After finally consulting the city map we got at the station, we went to a “prefectural museum” a few blocks away. This was another place that the Nomuras recommended seeing during our day in Yamaguchi. We saw robot arms do some “ikebana” (flower arranging), some explanations about how electricity works, some animal bones, rocks and minerals, and some models. On the top floor, we found two more interesting things: a train simulator, and a display of student works, presumably from local schools. The simulator was really cool because it took place along a portion of the route between Shin-Yamaguchi and Yamaguchi station (the way we came to Yamaguchi-shi), and we could recognize places that we’d passed earlier that morning. The student works consisted of some science fair projects and some reports (including things like seed germination experiments).
From there, we went to a pedestrian road with shops on both sides. We ate a lunch of unique breads (like bean paste bread and curry bread) at a nearby bakery to get a place to sit down for a while, and I had some mattcha (powdered green tea) ice cream at a shop across the road after that. Then, we walked around the stores looking for souvenirs until we had to catch our train back.
We left Yamaguchi Station at 3:55, to arrive at Shin-Yamaguchi Station almost exactly 22 minutes later (4:17). This left us plenty of time to drop off our stuff at the hotel, and walk over to Kojo High School, where Mr. Fujimoto had agreed to give us a tour “a little before 5:00”. We stopped by non-teacher Mr. Fujimoto’s store for a couple of minutes along the way, and were invited to come back to visit once our Kojo tour was finished.
When we arrived at Kojo High School, I got both mom and I guest slippers (I figures I shouldn’t wear my school slippers without a uniform), and we walked to the teachers’ room. We didn’t see Mr. Fujimoto there, but he soon showed up behind us, apparently having been waiting in a different place than where we arrived. After wondering for a little while what was going to happen (Mr. Fujimoto got the keys to the guest room by the main office, but we never went in), Mr. Fujimoto asked if we wanted to go see the Brass Band. We said we’d love to, so Mr. Fujimoto and Mr. Nawata (who had shown up a few moments after Mr. Fujimoto) showed us the Brass Band. We crossed through the music room, and went to the roof, where the members were marching without instruments.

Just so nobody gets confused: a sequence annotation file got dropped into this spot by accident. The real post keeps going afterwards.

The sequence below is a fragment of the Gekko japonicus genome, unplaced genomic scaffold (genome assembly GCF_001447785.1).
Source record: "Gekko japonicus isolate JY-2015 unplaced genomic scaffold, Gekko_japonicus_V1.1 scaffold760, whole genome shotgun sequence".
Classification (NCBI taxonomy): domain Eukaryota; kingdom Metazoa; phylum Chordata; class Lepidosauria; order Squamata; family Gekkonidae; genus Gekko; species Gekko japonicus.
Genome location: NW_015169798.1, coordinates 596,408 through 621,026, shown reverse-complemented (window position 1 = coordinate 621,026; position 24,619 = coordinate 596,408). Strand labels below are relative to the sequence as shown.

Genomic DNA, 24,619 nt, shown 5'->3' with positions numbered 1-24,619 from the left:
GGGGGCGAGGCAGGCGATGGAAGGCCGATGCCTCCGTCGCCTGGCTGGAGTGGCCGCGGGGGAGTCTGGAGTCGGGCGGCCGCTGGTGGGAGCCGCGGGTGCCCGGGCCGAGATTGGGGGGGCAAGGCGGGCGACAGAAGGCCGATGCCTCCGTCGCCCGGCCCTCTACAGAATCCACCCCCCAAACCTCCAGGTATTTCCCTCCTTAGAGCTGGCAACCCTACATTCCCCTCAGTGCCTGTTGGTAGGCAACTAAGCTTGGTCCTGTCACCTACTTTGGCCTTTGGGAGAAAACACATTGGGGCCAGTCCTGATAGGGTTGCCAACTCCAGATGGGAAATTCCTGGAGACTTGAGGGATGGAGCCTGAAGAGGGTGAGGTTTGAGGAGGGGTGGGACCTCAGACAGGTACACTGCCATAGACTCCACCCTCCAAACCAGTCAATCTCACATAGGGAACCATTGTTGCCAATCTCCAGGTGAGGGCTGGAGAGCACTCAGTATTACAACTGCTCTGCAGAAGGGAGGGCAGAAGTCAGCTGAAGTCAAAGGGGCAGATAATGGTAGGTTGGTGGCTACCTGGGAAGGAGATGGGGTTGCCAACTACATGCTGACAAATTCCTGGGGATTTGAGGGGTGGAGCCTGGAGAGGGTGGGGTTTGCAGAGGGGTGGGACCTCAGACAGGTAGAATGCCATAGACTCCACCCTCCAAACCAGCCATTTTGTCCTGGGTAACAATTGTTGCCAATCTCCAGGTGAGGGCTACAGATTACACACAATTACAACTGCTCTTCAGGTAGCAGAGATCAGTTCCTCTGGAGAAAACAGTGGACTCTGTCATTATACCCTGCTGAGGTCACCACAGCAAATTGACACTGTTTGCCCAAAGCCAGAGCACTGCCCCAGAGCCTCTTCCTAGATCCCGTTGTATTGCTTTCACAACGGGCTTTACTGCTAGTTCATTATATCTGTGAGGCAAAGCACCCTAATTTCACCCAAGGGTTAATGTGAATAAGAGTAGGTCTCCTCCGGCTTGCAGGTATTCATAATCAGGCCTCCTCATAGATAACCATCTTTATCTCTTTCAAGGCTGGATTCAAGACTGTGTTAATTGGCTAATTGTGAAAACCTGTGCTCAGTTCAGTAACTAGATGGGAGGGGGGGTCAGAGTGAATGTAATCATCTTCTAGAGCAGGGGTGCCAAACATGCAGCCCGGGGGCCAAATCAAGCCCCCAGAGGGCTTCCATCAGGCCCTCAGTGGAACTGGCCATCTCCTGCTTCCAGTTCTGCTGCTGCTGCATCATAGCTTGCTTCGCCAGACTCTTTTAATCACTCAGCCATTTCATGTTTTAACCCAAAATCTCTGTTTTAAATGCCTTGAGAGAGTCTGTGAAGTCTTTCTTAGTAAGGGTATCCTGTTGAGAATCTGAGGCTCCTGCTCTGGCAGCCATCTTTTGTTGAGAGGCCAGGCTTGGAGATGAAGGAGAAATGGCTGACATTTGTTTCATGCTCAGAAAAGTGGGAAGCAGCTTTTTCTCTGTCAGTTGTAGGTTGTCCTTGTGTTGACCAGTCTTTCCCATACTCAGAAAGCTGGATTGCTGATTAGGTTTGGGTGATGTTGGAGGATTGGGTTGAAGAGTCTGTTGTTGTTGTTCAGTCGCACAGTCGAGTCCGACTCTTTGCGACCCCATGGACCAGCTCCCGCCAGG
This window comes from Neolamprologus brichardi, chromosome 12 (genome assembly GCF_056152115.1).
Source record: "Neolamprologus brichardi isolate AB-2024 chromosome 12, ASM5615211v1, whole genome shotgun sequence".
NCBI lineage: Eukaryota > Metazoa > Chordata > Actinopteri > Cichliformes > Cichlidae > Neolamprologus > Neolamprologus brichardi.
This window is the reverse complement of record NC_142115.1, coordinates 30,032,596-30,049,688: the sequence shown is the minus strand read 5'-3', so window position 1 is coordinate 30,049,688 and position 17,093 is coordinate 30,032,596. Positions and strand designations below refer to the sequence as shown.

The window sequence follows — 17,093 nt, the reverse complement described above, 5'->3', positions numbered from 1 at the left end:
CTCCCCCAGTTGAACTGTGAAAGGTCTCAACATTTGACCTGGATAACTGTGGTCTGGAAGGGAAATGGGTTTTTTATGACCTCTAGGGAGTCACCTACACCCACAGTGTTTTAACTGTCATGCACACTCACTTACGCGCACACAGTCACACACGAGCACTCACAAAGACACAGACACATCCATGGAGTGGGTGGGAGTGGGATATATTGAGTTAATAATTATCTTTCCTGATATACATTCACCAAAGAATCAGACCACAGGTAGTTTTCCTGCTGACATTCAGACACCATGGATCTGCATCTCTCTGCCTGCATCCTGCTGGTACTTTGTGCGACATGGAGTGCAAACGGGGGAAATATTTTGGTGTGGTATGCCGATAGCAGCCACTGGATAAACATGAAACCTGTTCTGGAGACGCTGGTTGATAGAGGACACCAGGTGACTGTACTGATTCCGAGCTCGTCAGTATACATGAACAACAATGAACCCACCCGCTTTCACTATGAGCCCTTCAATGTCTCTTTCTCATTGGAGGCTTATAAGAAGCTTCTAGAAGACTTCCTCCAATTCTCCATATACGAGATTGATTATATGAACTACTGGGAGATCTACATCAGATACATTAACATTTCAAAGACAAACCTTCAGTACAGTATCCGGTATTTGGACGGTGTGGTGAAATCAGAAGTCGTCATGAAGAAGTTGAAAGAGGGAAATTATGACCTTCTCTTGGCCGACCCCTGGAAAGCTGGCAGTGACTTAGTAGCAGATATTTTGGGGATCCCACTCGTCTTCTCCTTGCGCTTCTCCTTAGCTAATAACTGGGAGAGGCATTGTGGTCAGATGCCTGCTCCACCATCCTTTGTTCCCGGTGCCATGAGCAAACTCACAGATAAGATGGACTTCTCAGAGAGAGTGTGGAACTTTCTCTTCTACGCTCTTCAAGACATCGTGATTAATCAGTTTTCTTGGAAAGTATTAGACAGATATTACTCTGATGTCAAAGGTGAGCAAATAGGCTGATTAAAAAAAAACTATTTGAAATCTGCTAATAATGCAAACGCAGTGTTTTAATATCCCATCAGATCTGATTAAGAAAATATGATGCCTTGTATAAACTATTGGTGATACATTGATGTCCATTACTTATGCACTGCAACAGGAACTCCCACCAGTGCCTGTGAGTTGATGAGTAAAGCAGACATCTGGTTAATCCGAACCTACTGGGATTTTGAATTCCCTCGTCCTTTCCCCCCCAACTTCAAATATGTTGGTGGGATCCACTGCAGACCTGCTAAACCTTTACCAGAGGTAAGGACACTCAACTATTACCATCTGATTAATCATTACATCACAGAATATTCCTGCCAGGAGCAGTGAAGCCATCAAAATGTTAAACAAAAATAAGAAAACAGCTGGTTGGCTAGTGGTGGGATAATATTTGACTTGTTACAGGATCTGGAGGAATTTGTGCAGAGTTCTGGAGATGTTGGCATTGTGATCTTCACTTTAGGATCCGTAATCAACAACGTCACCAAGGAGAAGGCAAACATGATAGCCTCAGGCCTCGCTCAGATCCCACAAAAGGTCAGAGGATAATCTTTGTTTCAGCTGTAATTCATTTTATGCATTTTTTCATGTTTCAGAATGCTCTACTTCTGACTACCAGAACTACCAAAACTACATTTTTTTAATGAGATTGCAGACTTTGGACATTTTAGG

When we decided it was time to move on, Mr. Fujimoto suggested watching the Karate club practice for a little while, and once we had done that, he showed us the Kendo club. From there, we went to my classroom, 2-3, and mom and I spent a few minutes looking around and taking pictures. On our way out, we met the school principal, Mr. Oda, and others, who were eager to talk to us. Interestingly, I seemed to be the intended translator when the teachers talked to mom, instead of Mr. Fujimoto.
After leaving Kojo, we went to the (hardware store-owning) Fujimotos’, with a short detour by the Ogori library for mom to check her email (it turns out that email can’t be checked on the library computers). Once we got there, we found that we were intended to eat dinner with the Fujimotos in their house, and we did so. We had sushi, fish, miso soup, and cuts, and it was all very good. While we were talking, Nao-kun (the three-year old son of Mr. Fujimoto) was playing around and watching TV, and we had fun watching him.
Friday – Hiroshima
We started the day with the 8:50 Nozomi Shinkansen departing from Shin-Yamaguchi, and got to Hiroshima about half an hour later. Once in Hiroshima, we did some unnecessary walking around the train station, and all we got were chestnuts (bought from a vendor in the north side of the station, opposite from where we were to leave) to show for it.
Having heard that the trams in Hiroshima were a very effective system of transportation within the city, we decided to try to take one to the Memorial Peace Museum (where I went before with the Hiroya’s family and English/Russian teacher). Unfortunately, we found after a few stops that we were heading the wrong way, and decided to get off before we got too far off course.
We ended up not far from the road that goes by the museum, but had to take a long walk to get there. Luckily, the street we walked on was the Peace Boulevard, and had lots of interesting monuments to look at and little paths by the sidewalk to walk on. There were also lots of benches, so we stopped and ate our chestnuts before completing our journey to the museum.